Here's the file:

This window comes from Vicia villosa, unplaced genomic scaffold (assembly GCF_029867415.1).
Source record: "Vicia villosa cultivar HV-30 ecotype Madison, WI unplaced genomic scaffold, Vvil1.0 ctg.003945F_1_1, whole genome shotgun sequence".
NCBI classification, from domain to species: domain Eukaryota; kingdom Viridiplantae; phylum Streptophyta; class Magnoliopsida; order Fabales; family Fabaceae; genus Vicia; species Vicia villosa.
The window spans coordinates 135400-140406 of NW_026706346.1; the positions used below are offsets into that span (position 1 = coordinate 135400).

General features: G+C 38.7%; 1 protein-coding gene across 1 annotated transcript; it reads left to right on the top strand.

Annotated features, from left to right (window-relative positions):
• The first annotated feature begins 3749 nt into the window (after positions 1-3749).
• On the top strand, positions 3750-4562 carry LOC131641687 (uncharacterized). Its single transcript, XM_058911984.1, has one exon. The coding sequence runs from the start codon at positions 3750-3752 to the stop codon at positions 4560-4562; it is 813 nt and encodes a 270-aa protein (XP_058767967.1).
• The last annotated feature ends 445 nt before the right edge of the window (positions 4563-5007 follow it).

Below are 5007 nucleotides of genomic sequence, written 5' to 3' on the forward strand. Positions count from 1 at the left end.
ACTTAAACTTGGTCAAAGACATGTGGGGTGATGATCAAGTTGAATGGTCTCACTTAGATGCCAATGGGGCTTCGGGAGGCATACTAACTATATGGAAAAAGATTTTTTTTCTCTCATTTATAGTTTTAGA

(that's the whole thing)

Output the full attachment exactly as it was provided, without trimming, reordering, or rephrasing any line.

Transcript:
This window comes from Vicia villosa, unplaced genomic scaffold (assembly GCF_029867415.1).
Source record: "Vicia villosa cultivar HV-30 ecotype Madison, WI unplaced genomic scaffold, Vvil1.0 ctg.003945F_1_1, whole genome shotgun sequence".
NCBI classification, from domain to species: domain Eukaryota; kingdom Viridiplantae; phylum Streptophyta; class Magnoliopsida; order Fabales; family Fabaceae; genus Vicia; species Vicia villosa.
The window spans coordinates 135400-140406 of NW_026706346.1; the positions used below are offsets into that span (position 1 = coordinate 135400).

General features: G+C 38.7%; 1 protein-coding gene across 1 annotated transcript; it reads left to right on the top strand.

Annotated features, from left to right (window-relative positions):
• The first annotated feature begins 3749 nt into the window (after positions 1-3749).
• On the top strand, positions 3750-4562 carry LOC131641687 (uncharacterized). Its single transcript, XM_058911984.1, has one exon. The coding sequence runs from the start codon at positions 3750-3752 to the stop codon at positions 4560-4562; it is 813 nt and encodes a 270-aa protein (XP_058767967.1).
• The last annotated feature ends 445 nt before the right edge of the window (positions 4563-5007 follow it).

Below are 5007 nucleotides of genomic sequence, written 5' to 3' on the forward strand. Positions count from 1 at the left end.
ACTTAAACTTGGTCAAAGACATGTGGGGTGATGATCAAGTTGAATGGTCTCACTTAGATGCCAATGGGGCTTCGGGAGGCATACTAACTATATGGAAAAAGATTTTTTTTCTCTCATTTATAGTTTTAGA